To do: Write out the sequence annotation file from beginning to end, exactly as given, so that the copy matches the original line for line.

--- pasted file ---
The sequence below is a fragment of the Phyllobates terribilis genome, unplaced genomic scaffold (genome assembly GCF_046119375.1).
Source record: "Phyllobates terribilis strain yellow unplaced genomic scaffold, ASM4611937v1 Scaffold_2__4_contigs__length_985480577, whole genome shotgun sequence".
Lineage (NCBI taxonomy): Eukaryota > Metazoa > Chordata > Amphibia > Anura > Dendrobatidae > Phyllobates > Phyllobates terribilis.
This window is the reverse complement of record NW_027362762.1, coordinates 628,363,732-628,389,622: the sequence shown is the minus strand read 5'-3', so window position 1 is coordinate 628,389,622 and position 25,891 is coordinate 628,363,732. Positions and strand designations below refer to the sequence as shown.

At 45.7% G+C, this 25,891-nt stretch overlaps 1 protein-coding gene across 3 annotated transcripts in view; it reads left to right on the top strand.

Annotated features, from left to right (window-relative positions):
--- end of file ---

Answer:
The sequence below is a fragment of the Phyllobates terribilis genome, unplaced genomic scaffold (genome assembly GCF_046119375.1).
Source record: "Phyllobates terribilis strain yellow unplaced genomic scaffold, ASM4611937v1 Scaffold_2__4_contigs__length_985480577, whole genome shotgun sequence".
Lineage (NCBI taxonomy): Eukaryota > Metazoa > Chordata > Amphibia > Anura > Dendrobatidae > Phyllobates > Phyllobates terribilis.
This window is the reverse complement of record NW_027362762.1, coordinates 628,363,732-628,389,622: the sequence shown is the minus strand read 5'-3', so window position 1 is coordinate 628,389,622 and position 25,891 is coordinate 628,363,732. Positions and strand designations below refer to the sequence as shown.

At 45.7% G+C, this 25,891-nt stretch overlaps 1 protein-coding gene across 3 annotated transcripts in view; it reads left to right on the top strand.

Annotated features, from left to right (window-relative positions):